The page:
The new Vogue patterns for fall 2020 play with drape and texture for dropping temperatures. Plus, for those who like a challenge, there’s outerwear in luxe synthetics.
Both of Vogue’s cover looks are designer adaptations. (More on those later.)
The new Badgley Mischka was Fall 2019’s opening look, as worn by South-Sudanese model Ajak Deng. The sequinned pantsuit comes with a matching tie belt.
For his Fall 2019 collection, Laroche designer Richard René was inspired by the founder’s black marble tomb. The Guy Laroche ad campaign also featured Vogue’s selection: a high-necked dress for stretch knits.
The new Rachel Comey designs were shown together on the Fall ’19 runway. But Comey had sent out the Alter pants for Spring ’18, as part of a black suit.
The original Jaunt coat is turmeric solaric (a crinkle patent) with shearling collar and rib-knit cuffs.
One of Fall’s cover looks, V1717, is adapted from Gucci by Alessandro Michele. That season, the Gucci ad campaign highlighted a traditional garment district.
Instead of a Vintage Vogue, there’s a ’70s-style jumpsuit, also adapted from Gucci. Lana Del Rey wore a green version in the brand’s fragrance campaign for Cruise 2019. Michele used a wool-silk cady for both the original jumpsuit and playsuit variation. (View on the Gucci website: Navy jumpsuit | Gardenia playsuit.)
There are also tops adapted from Isabel Marant and LaPointe. Marant’s striped Bianca blouse, with bias cowl and shoulder flanges, made its first appearance in the cult designer’s very ’80s-inspired Fall ’19 collection. In a metallic stripe, it becomes the Ramone.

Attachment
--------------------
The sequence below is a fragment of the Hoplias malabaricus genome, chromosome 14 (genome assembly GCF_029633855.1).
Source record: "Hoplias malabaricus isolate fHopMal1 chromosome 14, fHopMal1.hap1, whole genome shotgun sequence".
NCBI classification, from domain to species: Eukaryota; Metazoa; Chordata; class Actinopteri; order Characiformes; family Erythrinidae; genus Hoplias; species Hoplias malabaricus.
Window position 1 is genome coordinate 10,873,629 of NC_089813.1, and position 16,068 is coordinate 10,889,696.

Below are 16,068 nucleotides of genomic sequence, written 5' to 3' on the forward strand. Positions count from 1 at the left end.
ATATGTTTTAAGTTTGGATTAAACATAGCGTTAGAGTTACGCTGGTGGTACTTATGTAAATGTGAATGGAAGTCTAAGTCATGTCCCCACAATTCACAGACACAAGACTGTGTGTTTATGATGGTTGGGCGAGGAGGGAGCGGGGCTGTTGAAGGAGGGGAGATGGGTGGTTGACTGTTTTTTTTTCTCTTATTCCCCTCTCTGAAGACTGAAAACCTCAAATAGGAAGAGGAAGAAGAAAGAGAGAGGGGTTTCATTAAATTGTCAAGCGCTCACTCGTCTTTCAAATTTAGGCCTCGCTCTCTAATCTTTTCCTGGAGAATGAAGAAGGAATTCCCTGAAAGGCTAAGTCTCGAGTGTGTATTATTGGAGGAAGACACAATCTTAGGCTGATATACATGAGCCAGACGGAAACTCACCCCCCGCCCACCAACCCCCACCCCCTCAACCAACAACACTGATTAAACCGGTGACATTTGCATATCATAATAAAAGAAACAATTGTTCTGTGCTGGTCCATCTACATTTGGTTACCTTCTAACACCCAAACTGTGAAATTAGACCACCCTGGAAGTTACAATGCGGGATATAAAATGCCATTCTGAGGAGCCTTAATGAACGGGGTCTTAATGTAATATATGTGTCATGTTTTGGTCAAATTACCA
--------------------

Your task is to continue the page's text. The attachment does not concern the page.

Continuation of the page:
The LaPointe was shown in sweater and blouse variations, made in cashmere, viscose-polyester knit, and striped satin. Vogue adds a bias cut for drape.
This sleeveless McQueen midi dress dates to circa Fall 2015. Vogue’s version cuts the bodice, and optional sleeves, on the bias.
Vogue’s moto jacket cover look is also adapted from McQueen. Designer Sarah Burton first showed her extra-generous peplums in Spring ’18; her peplum biker jackets are belted, embroidered, or even made with a contrast drape.
My Winter patterns report comes a little late: I’ve been busy working to save a historic hotel-turned-tavern here in Hamilton. (Read my op-ed | #SaveHanrahans) Without further ado, here’s a look at the last patterns of the decade.
Vogue’s cover look is a white jersey gown from Badgley Mischka. As worn on the pattern envelope by new model Shaya Ali:
The new Guy Laroche — a minimalist pantsuit with contrast trim — is the company’s first by Richard René.
René’s second collection for Laroche was inspired by art brut and the graphic potential of a blank sheet of paper. According to Vogue, he showed structured pieces for strong personalities, with details like “stand-up edging that adds a cape-like extra inch or two to the shoulders.”
From Cynthia Rowley, a pattern for the Eden dress and top.
The original Eden dress in polished cotton. (The top version is a lightweight printed cotton: webstore | Rent the Runway.)
This flounced dress by Cynthia Rowley is seen variously in the designer’s Inverness Fish print and bias-cut silk lamé.
Rowley’s longtime collaborator William Eadon photographed the lookbook in her hometown of Barrington, Illinois. The lookbook was styled by her daughter, Kit Keenan.
For a subtle variation, close the front bodice seam.
These pleated trousers are adapted from Celine by Hedi Slimane.
McCall’s chic cover look is a version of Max Mara’s hooded cape coat.
Here’s the Max Mara original in cashmere twill:
Vogue Couturier patterns are the original Vogue designer knockoffs. The new Vintage Vogue is a Couturier coat from 1949:
The new Custom Fit patterns are also designer adaptations. View A of V1654 is after Gucci.
And V1667 is a version of Prabal Gurung’s tulip sleeve jacket. (Trousers not included.)